Israel and Hamas announced a cease-fire on Thursday to halt an 11-day conflict that caused widespread destruction in the Gaza Strip and brought life in much of Israel to a standstill.
Prime Minister Benjamin Netanyahu”s office on Thursday said his Security Cabinet unilaterally approved the Egyptian-mediated proposal.
Hamas quickly followed suit and said it would honour the deal.
“The Palestinian resistance will commit itself to this deal as long as the occupation is committed,” said Taher Nounou, a Hamas official.
Egypt’s state-run MENA news agency said the truce was to go into effect at 2 am local time, just over three hours after the Israeli cabinet’s decision.
Senior Israeli defence officials recommended accepting the proposal after claiming “great accomplishments” in the operation, their statement said.
Defense Minister Benny Gantz wrote on Twitter that “the reality in the field will determine the continuation of operations.”
The decision came after heavy US pressure to halt the offensive.
Shortly after the announcement, air-raid sirens indicating incoming rocket fire sounded in southern Israel.
US President Joe Biden said the ceasefire brings “genuine opportunity” towards the larger goal of building a lasting peace in the Middle East.
“I believe that Palestinians and Israelis equally deserve to live in safety and security and to enjoy equal measures of freedom, prosperity, and democracy,” he added.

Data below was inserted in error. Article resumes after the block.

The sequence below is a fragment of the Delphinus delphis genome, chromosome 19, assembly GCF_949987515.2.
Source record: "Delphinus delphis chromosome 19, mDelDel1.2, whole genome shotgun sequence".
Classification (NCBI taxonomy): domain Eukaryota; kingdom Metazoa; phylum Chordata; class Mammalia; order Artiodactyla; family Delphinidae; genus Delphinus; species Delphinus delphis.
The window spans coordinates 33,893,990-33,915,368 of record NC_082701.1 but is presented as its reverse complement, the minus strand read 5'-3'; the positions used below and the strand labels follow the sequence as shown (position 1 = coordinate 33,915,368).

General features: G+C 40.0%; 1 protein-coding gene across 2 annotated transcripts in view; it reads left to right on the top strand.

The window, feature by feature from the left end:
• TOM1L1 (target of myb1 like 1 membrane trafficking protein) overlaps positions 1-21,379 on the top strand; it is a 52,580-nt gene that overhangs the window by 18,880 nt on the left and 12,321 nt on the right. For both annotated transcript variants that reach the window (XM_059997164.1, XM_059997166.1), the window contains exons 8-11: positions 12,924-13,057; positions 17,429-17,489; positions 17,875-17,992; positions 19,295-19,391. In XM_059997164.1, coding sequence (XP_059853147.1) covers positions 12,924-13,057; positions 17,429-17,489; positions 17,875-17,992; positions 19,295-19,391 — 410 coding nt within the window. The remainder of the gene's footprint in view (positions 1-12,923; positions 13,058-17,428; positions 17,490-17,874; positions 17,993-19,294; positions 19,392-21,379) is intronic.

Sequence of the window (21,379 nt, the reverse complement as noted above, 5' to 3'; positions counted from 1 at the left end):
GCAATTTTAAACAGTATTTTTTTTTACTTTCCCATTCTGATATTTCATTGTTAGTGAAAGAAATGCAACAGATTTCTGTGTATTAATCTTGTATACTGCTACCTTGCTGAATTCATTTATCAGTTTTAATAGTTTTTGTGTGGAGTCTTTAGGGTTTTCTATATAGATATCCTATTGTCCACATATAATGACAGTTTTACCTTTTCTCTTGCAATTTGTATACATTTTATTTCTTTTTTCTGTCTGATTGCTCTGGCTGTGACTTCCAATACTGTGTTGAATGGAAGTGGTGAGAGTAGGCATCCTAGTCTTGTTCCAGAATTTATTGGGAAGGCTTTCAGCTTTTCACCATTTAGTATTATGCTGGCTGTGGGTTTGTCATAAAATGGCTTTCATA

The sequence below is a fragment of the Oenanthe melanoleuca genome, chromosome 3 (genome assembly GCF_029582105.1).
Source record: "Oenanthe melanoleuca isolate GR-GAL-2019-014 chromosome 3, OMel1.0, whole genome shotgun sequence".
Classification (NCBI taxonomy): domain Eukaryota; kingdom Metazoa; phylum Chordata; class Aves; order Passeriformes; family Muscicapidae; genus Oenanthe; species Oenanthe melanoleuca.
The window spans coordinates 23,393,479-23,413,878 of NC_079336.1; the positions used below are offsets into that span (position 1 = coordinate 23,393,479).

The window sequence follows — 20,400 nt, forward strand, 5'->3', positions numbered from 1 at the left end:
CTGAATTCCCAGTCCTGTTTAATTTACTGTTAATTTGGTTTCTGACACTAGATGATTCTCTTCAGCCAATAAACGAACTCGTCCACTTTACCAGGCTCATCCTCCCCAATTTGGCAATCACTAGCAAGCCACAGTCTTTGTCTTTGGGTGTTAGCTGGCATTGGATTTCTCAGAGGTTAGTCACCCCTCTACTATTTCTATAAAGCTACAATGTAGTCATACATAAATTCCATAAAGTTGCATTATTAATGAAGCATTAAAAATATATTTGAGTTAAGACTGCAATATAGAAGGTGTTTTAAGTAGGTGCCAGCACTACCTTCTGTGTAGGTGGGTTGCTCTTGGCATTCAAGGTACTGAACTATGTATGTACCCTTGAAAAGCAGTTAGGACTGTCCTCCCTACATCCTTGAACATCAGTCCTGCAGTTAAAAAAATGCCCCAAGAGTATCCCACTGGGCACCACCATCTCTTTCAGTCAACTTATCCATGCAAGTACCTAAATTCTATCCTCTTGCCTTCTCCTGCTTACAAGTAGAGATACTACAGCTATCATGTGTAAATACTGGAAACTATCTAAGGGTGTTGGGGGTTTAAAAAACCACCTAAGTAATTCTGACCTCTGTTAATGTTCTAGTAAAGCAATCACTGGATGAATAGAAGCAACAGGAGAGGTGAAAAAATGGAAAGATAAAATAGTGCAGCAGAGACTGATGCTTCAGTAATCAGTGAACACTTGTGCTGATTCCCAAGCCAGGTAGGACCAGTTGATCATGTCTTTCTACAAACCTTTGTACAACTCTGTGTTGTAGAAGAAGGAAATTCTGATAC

Secretary of State Anthony Blinken is to visit the region “in the coming days” to meet with Israeli, Palestinian, and regional leaders, his spokesperson Ned Price has announced.
The ceasefire has also been welcomed by the European Council President Charles Michel, who said this “opportunity for peace and security for citizens should be seized”, and by the UK top diplomat, Dominic Raab.
“All sides must work to make the ceasefire durable and end the unacceptable cycle of violence and loss of civilian life,” Raab wrote on Twitter.
Secretary-General Antonio Guterres told reporters after the ceasefire announcement that “Israeli and Palestinian leaders have a responsibility beyond the restoration of calm to start a serious dialogue to address the root causes of the conflict.”
He added that the international community must develop a reconstruction package “that supports the Palestinian people and strengthens their institutions” and that the UN is ready to work with Israel, the Palestinians, and international and regional partners to return to “meaningful negotiations” on a two-state settlement based on territorial lines before the 1967 war.
Cheers and whistles
Since fighting broke out on May 10, Israel has launched hundreds of airstrikes that it says have targeted Hamas’ infrastructure, including a vast tunnel network.
Hamas and other militant groups embedded in residential areas have fired over 4,000 rockets at Israeli cities, with hundreds falling short and most of the rest intercepted.
At least 230 Palestinians have been killed, according to Gaza health officials, while 12 people in Israel have died.
Cheers and whistles rang out across Gaza City as the ceasefire between Israel and Hamas came into effect at 0200 local time (2300GMT Thursday).
Across the Gaza Strip, residents took to the streets to celebrate the cessation of hostilities after an 11-day conflict that left hundreds dead.
Senior Hamas official Khalil al-Hayya called the ceasefire “a victory” to his movement, claiming that Israel failed to destroy Hamas’ military infrastructure.